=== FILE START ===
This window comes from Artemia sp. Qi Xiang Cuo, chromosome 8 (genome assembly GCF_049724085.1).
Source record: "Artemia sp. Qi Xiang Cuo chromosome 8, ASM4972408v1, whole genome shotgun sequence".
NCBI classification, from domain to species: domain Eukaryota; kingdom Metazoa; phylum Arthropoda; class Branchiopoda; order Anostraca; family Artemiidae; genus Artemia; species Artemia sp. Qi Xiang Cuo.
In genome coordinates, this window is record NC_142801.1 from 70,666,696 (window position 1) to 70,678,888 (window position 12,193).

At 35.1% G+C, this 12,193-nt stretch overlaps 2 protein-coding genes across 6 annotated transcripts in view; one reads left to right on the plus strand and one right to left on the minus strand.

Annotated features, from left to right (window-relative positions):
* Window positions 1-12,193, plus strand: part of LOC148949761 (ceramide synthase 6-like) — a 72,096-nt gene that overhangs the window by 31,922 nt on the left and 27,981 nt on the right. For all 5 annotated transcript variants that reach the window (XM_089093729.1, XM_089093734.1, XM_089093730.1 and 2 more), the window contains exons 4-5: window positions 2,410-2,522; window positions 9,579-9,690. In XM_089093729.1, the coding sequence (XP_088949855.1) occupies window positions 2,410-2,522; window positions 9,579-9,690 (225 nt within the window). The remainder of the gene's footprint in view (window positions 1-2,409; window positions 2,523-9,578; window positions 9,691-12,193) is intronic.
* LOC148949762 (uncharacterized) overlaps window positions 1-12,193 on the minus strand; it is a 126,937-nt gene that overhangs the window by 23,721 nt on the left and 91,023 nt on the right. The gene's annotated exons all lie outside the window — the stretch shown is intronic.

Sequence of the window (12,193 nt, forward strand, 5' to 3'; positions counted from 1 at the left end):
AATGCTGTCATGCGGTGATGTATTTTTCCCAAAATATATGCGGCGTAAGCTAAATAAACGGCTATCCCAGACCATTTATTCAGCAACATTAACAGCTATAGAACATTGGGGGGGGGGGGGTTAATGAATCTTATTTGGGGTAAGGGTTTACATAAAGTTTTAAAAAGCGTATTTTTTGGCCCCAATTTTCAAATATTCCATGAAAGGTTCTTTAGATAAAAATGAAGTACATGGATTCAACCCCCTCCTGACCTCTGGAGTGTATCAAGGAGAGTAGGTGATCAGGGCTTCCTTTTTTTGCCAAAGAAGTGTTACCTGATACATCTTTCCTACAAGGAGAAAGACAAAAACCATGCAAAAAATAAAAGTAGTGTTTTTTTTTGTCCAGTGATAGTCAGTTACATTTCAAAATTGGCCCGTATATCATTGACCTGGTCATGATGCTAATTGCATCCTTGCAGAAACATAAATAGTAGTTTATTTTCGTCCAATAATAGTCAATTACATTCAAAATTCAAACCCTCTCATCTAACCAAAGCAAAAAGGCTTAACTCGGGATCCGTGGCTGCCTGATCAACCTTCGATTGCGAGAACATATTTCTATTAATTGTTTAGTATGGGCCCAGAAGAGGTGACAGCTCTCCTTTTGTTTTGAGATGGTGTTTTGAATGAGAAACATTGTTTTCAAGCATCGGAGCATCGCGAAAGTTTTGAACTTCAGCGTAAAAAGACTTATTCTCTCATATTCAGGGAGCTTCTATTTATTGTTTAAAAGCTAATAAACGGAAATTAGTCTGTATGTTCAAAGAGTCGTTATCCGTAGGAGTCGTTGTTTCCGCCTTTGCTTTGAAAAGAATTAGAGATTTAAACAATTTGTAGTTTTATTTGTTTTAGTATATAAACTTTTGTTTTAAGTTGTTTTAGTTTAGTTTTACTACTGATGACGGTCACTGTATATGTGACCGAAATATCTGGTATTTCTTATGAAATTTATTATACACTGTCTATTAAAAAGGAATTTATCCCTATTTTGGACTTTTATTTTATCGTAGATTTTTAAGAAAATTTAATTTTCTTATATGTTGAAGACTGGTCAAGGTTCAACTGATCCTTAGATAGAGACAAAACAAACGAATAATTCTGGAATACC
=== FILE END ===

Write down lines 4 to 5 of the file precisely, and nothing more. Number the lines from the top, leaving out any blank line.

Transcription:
In genome coordinates, this window is record NC_142801.1 from 70,666,696 (window position 1) to 70,678,888 (window position 12,193).

At 35.1% G+C, this 12,193-nt stretch overlaps 2 protein-coding genes across 6 annotated transcripts in view; one reads left to right on the plus strand and one right to left on the minus strand.